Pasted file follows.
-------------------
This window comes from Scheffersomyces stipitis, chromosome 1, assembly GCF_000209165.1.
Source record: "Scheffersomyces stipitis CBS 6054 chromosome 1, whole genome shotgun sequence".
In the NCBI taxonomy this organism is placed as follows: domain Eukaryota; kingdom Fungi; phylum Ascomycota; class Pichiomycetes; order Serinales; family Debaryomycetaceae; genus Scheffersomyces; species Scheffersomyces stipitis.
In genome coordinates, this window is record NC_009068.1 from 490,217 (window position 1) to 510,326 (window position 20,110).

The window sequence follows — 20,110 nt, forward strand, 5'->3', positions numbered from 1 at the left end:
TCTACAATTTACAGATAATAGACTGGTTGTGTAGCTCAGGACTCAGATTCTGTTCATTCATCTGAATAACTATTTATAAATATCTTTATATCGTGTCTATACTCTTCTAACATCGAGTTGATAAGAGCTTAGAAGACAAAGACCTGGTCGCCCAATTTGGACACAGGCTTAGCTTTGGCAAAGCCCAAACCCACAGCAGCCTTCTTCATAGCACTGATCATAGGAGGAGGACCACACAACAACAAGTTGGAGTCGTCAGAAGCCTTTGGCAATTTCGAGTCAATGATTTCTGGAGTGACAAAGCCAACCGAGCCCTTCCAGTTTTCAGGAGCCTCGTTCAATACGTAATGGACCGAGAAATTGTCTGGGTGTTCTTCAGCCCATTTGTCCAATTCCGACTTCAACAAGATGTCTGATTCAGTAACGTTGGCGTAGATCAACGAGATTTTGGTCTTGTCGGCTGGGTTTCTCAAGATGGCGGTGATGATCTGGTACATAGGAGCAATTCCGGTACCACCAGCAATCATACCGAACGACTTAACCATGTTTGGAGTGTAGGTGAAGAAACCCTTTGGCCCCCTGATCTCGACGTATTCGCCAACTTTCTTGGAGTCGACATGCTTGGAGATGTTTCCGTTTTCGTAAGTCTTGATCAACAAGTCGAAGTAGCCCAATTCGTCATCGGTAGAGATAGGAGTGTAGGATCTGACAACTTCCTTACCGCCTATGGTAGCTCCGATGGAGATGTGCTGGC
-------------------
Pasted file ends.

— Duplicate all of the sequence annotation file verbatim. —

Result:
This window comes from Scheffersomyces stipitis, chromosome 1, assembly GCF_000209165.1.
Source record: "Scheffersomyces stipitis CBS 6054 chromosome 1, whole genome shotgun sequence".
In the NCBI taxonomy this organism is placed as follows: domain Eukaryota; kingdom Fungi; phylum Ascomycota; class Pichiomycetes; order Serinales; family Debaryomycetaceae; genus Scheffersomyces; species Scheffersomyces stipitis.
In genome coordinates, this window is record NC_009068.1 from 490,217 (window position 1) to 510,326 (window position 20,110).

The window sequence follows — 20,110 nt, forward strand, 5'->3', positions numbered from 1 at the left end:
TCTACAATTTACAGATAATAGACTGGTTGTGTAGCTCAGGACTCAGATTCTGTTCATTCATCTGAATAACTATTTATAAATATCTTTATATCGTGTCTATACTCTTCTAACATCGAGTTGATAAGAGCTTAGAAGACAAAGACCTGGTCGCCCAATTTGGACACAGGCTTAGCTTTGGCAAAGCCCAAACCCACAGCAGCCTTCTTCATAGCACTGATCATAGGAGGAGGACCACACAACAACAAGTTGGAGTCGTCAGAAGCCTTTGGCAATTTCGAGTCAATGATTTCTGGAGTGACAAAGCCAACCGAGCCCTTCCAGTTTTCAGGAGCCTCGTTCAATACGTAATGGACCGAGAAATTGTCTGGGTGTTCTTCAGCCCATTTGTCCAATTCCGACTTCAACAAGATGTCTGATTCAGTAACGTTGGCGTAGATCAACGAGATTTTGGTCTTGTCGGCTGGGTTTCTCAAGATGGCGGTGATGATCTGGTACATAGGAGCAATTCCGGTACCACCAGCAATCATACCGAACGACTTAACCATGTTTGGAGTGTAGGTGAAGAAACCCTTTGGCCCCCTGATCTCGACGTATTCGCCAACTTTCTTGGAGTCGACATGCTTGGAGATGTTTCCGTTTTCGTAAGTCTTGATCAACAAGTCGAAGTAGCCCAATTCGTCATCGGTAGAGATAGGAGTGTAGGATCTGACAACTTCCTTACCGCCTATGGTAGCTCCGATGGAGATGTGCTGGC